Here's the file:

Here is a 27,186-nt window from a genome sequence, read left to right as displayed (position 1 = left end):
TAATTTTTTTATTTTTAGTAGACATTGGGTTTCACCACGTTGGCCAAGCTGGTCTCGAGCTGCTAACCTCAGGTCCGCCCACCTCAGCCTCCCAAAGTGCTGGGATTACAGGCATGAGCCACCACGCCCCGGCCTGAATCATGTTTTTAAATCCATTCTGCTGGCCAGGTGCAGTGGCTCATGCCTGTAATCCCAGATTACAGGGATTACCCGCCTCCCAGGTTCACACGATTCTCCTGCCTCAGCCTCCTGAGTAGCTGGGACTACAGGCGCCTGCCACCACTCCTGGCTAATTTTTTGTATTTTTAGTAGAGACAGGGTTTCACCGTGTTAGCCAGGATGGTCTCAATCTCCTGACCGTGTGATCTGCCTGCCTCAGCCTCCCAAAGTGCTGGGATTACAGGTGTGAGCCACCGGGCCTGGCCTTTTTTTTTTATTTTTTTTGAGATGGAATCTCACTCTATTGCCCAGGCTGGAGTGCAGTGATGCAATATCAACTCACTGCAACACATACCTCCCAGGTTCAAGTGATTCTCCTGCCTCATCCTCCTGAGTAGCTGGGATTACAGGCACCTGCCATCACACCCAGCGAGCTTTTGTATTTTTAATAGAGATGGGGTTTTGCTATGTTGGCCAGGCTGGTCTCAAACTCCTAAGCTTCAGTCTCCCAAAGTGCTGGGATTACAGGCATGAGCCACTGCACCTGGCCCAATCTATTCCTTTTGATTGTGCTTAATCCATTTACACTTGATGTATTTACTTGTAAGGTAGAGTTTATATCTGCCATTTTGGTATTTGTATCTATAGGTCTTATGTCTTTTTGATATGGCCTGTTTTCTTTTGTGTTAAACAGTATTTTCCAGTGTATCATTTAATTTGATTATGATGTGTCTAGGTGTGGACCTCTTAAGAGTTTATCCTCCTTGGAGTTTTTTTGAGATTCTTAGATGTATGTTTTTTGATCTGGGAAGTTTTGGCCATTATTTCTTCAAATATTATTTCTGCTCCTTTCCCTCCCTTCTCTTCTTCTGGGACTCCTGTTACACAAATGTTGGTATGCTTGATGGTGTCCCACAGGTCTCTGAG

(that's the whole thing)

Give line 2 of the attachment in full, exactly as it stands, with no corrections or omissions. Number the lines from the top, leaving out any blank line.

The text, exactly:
TAATTTTTTTATTTTTAGTAGACATTGGGTTTCACCACGTTGGCCAAGCTGGTCTCGAGCTGCTAACCTCAGGTCCGCCCACCTCAGCCTCCCAAAGTGCTGGGATTACAGGCATGAGCCACCACGCCCCGGCCTGAATCATGTTTTTAAATCCATTCTGCTGGCCAGGTGCAGTGGCTCATGCCTGTAATCCCAGATTACAGGGATTACCCGCCTCCCAGGTTCACACGATTCTCCTGCCTCAGCCTCCTGAGTAGCTGGGACTACAGGCGCCTGCCACCACTCCTGGCTAATTTTTTGTATTTTTAGTAGAGACAGGGTTTCACCGTGTTAGCCAGGATGGTCTCAATCTCCTGACCGTGTGATCTGCCTGCCTCAGCCTCCCAAAGTGCTGGGATTACAGGTGTGAGCCACCGGGCCTGGCCTTTTTTTTTTATTTTTTTTGAGATGGAATCTCACTCTATTGCCCAGGCTGGAGTGCAGTGATGCAATATCAACTCACTGCAACACATACCTCCCAGGTTCAAGTGATTCTCCTGCCTCATCCTCCTGAGTAGCTGGGATTACAGGCACCTGCCATCACACCCAGCGAGCTTTTGTATTTTTAATAGAGATGGGGTTTTGCTATGTTGGCCAGGCTGGTCTCAAACTCCTAAGCTTCAGTCTCCCAAAGTGCTGGGATTACAGGCATGAGCCACTGCACCTGGCCCAATCTATTCCTTTTGATTGTGCTTAATCCATTTACACTTGATGTATTTACTTGTAAGGTAGAGTTTATATCTGCCATTTTGGTATTTGTATCTATAGGTCTTATGTCTTTTTGATATGGCCTGTTTTCTTTTGTGTTAAACAGTATTTTCCAGTGTATCATTTAATTTGATTATGATGTGTCTAGGTGTGGACCTCTTAAGAGTTTATCCTCCTTGGAGTTTTTTTGAGATTCTTAGATGTATGTTTTTTGATCTGGGAAGTTTTGGCCATTATTTCTTCAAATATTATTTCTGCTCCTTTCCCTCCCTTCTCTTCTTCTGGGACTCCTGTTACACAAATGTTGGTATGCTTGATGGTGTCCCACAGGTCTCTGAG